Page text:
By partnering with pay-as-you-go (PAYGo) solar companies, electric utilities in Africa could expand low-income households' access to responsible consumer finance for refrigerators and other electric appliances.
Volatile gig income and inflexible loan repayment schedules can be a dangerous mix, as this ride-hailing driver in Nairobi learned from experience. His story serves as a cautionary tale to lenders and borrowers in the gig economy.
As customers, agents and digital financial services providers adjust to COVID-19, it’s becoming clearer what a resilient agent network looks like. Providers should take note to prepare for future crises.
Gig workers in Kenya cite savings, loans and medical insurance as top financial services they would like to access via gig platforms. While platforms across Africa increasingly offer credit and insurance, savings appears to be under-supplied.
Kenya offers higher fees to providers that facilitate digital government-to-person payments in underserved areas. Today, this makes it easier to reach hundreds of thousands of low-income people with assistance during the COVID-19 crisis.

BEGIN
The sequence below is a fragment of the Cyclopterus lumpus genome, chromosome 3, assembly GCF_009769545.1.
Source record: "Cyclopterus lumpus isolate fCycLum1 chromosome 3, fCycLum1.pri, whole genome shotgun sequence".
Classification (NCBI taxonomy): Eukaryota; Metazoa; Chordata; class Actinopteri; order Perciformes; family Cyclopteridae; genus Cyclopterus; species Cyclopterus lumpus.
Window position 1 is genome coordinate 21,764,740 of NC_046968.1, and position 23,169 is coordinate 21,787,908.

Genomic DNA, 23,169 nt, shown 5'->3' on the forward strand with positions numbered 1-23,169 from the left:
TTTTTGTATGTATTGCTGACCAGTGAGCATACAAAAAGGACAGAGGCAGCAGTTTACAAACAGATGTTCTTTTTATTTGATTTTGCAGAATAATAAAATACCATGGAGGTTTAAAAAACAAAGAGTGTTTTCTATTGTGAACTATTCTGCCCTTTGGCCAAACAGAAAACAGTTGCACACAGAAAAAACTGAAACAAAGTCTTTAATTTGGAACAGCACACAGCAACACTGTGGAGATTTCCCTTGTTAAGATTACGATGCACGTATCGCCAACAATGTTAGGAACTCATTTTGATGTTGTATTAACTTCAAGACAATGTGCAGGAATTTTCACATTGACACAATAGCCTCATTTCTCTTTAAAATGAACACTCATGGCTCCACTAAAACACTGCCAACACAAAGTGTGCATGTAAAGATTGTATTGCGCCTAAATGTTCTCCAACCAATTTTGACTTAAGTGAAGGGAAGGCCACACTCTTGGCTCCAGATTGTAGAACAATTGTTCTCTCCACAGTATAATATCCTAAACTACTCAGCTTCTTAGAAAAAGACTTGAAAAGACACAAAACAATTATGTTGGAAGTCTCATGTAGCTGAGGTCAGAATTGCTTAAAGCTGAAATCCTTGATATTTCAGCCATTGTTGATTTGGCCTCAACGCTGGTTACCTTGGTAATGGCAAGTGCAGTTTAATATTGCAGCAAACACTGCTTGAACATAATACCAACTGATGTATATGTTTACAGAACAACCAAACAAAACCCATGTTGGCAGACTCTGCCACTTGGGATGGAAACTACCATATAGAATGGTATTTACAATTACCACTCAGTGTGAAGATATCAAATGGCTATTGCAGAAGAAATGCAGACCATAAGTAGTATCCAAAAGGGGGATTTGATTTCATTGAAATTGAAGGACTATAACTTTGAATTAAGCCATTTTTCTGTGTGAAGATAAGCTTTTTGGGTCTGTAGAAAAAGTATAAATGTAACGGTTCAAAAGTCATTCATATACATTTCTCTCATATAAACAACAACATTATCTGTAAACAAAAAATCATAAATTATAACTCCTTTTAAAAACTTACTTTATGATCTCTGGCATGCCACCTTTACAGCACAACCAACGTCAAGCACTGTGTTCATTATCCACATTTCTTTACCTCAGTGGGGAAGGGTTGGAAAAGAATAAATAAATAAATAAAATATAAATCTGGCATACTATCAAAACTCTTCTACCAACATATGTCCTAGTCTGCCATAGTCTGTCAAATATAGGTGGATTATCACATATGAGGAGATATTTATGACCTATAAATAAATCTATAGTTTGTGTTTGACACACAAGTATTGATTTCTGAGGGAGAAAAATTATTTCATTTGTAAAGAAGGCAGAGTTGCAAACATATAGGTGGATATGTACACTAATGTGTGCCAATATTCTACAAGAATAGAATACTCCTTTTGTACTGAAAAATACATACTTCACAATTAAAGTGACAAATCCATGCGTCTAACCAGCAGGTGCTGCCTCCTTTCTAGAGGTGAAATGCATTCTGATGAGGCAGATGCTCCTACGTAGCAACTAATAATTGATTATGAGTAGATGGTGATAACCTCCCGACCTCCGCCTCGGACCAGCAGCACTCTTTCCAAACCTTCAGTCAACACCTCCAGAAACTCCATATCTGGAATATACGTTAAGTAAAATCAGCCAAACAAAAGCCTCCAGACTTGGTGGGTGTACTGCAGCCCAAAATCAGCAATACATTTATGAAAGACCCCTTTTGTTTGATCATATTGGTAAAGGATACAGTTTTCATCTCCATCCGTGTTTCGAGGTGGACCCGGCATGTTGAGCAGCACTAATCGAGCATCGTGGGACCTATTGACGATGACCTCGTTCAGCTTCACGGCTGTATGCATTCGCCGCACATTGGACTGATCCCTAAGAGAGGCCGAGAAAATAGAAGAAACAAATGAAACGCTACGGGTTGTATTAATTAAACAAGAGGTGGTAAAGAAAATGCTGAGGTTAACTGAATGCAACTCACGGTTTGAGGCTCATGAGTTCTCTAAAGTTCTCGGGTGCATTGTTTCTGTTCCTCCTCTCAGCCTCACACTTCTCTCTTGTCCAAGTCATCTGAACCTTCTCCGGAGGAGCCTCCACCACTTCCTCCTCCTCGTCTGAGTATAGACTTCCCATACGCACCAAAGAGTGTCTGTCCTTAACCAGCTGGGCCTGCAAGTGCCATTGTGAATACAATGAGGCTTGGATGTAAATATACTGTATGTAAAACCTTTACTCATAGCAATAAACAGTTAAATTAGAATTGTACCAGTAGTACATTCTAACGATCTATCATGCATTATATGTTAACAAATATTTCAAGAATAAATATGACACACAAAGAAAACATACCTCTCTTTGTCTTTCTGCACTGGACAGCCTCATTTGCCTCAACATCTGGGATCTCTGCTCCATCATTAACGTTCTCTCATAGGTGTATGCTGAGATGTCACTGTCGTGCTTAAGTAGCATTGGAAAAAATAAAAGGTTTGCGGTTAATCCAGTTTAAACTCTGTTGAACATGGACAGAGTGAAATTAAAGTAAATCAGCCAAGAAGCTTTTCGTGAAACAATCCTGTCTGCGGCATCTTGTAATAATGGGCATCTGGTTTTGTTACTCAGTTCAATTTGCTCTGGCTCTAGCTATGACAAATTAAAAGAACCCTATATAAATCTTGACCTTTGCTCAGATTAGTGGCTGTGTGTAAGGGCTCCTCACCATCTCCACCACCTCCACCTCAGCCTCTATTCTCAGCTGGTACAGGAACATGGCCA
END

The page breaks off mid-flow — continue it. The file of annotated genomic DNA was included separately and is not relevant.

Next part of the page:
Gig workers in Kenya report major disruptions to business and depleted savings due to COVID-19 (coronavirus), while platforms signal eagerness to facilitate government-to-person payments or loans to hard-hit workers.
One company offers microcredit. The other offers PAYGo financing for smartphones, tablets and solar home systems. In what may be a template for other microfinance institutions, they are helping each other to reach more low-income customers.
By providing a combination of financial and nonfinancial services to over 16,000 smallholders, a social enterprise in northern Nigeria is harnessing the power of agriculture to create jobs for youth and improve livelihoods.
By working together to integrate entrepreneurship training and financial inclusion in Africa, youth-serving organizations and financial services providers could help young people build successful businesses and create jobs.